NEW YORK – A new exhibit at the American Museum of Natural History will highlight some of the cutting-edge space technology in hand or under way, from a rover that looks for life on Mars to an elevator that rises into space from the moon.
The exhibit opening Saturday (Nov. 19), titled "Beyond Planet Earth: The Future of Space Exploration," gives space and tech fans an up-close look at what may be on the horizon for exploring our solar system.
"Some of these technologies are already being studied and planned, and they are grounded in real scientific possibility," museum president Ellen Futter told media members at a preview of the exhibit earlier this week.
One of the most innovative technologies on display is represented by the model of a lunar elevator. It features a skinny cable that in real life would rise thousands of miles into space from the surface of the moon, supporting cable cars that could deliver cargo to and from a docked spacecraft.
“This might sound like the stuff of science fiction, but engineers and visionaries have been working on this idea for nearly a century,” the exhibit inscription reads. “If we do set up a human base on the moon, we would eventually need a way to get materials to and from the moon’s surface.”
The main cable would rise from the Moon’s equator more than 28,000 miles and would stay upright in space, ending in a docking station. It’s not yet known which material would be used for the cable. The cable cars would be fueled by solar electricity or lasers and would rise slowly to the docking station.
Such an elevator would cut the expense of trips to the moon and would create a permanent way to transport goods from the moon to low Earth orbit.
The exhibit also provides for the possibility that humans will return to the moon and stay for good. A base camp would be necessary to help them eat, sleep, bathe and work. A small replica of what the private space company Bigelow Aerospace proposes to send to the moon features an expandable spacecraft module. Astronauts would leave Earth in a spaceship, dock in space with the module and bring it down to the moon.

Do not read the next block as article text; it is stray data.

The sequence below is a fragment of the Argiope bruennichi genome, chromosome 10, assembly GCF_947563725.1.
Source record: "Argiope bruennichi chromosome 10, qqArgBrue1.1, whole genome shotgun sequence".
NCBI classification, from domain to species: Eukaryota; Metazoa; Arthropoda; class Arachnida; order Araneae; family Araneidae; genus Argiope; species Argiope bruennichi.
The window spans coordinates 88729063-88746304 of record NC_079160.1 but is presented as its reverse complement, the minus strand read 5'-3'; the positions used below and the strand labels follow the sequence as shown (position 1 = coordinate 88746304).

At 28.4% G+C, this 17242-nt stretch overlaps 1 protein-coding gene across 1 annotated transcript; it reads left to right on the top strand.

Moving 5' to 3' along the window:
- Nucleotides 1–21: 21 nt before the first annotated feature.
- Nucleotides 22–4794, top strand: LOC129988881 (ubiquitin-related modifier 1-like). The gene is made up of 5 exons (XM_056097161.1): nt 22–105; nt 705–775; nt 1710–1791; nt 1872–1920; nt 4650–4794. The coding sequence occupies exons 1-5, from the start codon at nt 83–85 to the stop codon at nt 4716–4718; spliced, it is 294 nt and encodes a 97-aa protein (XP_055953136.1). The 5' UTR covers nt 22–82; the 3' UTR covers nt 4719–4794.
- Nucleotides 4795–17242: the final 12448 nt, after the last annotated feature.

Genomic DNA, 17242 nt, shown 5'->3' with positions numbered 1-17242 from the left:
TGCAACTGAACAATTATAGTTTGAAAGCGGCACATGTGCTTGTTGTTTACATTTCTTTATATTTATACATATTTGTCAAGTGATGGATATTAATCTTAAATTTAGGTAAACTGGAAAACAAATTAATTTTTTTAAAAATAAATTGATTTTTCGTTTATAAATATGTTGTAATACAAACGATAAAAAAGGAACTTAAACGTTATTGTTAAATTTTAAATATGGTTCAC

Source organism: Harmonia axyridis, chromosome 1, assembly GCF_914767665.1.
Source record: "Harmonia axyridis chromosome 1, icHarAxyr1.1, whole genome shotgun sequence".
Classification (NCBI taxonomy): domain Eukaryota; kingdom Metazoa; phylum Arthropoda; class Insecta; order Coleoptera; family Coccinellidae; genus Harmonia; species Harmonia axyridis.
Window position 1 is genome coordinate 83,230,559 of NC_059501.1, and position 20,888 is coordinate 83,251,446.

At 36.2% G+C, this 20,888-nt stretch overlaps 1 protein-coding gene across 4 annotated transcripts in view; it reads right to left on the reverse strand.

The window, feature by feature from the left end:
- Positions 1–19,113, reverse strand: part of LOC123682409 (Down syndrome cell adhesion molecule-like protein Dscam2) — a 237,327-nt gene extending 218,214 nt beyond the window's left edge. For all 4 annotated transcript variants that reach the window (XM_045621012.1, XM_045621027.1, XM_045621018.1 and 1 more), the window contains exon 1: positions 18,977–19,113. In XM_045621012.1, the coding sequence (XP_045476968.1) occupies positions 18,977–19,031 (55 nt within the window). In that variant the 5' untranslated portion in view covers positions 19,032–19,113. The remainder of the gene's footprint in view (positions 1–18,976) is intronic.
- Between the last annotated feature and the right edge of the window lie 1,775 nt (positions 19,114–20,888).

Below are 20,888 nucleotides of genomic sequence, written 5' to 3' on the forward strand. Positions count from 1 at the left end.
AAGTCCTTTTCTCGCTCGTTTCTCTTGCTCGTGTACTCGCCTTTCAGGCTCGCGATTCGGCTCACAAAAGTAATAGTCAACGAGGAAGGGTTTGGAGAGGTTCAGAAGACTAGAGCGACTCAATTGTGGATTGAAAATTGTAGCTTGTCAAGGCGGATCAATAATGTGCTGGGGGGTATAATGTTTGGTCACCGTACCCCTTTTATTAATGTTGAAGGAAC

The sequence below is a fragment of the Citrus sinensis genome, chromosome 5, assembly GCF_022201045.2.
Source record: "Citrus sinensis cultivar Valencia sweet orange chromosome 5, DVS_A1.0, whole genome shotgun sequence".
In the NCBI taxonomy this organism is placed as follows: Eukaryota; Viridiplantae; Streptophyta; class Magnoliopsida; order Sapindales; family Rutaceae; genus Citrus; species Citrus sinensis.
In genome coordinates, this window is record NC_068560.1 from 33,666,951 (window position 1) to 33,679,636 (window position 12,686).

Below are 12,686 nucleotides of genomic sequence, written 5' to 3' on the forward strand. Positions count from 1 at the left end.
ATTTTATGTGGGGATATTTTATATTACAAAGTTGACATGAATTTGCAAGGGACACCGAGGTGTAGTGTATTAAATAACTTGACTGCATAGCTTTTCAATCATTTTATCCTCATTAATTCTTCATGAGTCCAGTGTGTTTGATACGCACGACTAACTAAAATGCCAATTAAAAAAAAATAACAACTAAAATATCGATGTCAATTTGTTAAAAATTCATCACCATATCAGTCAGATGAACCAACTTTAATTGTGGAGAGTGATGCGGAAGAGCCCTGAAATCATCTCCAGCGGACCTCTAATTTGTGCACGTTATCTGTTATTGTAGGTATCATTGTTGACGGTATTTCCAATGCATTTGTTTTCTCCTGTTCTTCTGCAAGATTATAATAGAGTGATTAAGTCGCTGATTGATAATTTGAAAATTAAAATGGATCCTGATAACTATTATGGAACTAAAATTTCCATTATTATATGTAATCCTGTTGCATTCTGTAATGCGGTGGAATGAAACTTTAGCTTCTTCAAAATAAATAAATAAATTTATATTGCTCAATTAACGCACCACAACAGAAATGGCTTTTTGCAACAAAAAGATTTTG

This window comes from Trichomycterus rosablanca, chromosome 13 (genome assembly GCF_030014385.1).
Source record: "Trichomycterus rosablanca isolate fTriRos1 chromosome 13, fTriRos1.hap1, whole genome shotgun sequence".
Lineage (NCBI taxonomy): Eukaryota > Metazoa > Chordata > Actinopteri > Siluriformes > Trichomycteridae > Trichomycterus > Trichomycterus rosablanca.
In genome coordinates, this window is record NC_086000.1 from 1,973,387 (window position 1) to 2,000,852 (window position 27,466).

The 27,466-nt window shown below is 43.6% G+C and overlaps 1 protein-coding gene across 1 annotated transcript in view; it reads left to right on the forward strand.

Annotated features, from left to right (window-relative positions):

Meanwhile, astronomers propose to one day build a reflecting telescope, called a liquid mirror telescope, at the moon's south pole. The exhibit features a model of one that forms a mirror out of liquid spinning smoothly at a constant speed. It reflects and focuses light toward a target, forming an image of a starscape.
Mars is a cold and dry planet now, but scientist think millions of tons of liquid water once flowed on its surface. This means that life could have once thrived on the Red Planet, making it a high-priority target for future space exploration.
Toward that end, the new exhibit includes a replica of NASA's Curiosity rover, a car-size vehicle scheduled to launch next week and reach Mars next August. Its purpose is to look for life on the planet and explore the Gale Crater, an area once filled with water. Curiosity also will pick up samples from the surface for testing.
Astronauts could learn more about Mars through other innovative tools, such as a hand-held device that searches for underground objects by sending signals into rocks. It can detect metal or nonmetallic materials and report how far underground they are.
Astronauts also will be using an X-ray fluorescence spectrometer that beams X-rays into rocks to identify up to 30 different elements at once.
The "Beyond Planet Earth" exhibit is enhanced by many high-tech elements, including an augmented-reality app that projects 3-D images of rotating asteroids, moon habitats and spacecraft to help users visualize and learn more about the space technology. [Top 7 Space Apps]
"We wanted to use different interactive technologies to bring learning and innovation to a deeper level for attendees," Helene Alonso, director of Exhibit Interactives and Media, told TechNewsDaily. "Incorporating interactive elements is becoming an increasingly important part of new exhibitions, and everything we do is built in-house."
The exhibit also features a console that gives visitors the feeling of flying around Mars and zooming in on its surface features, as well as a Mars terraforming game that runs on a multi-touch table.
The exhibit runs until summer 2012.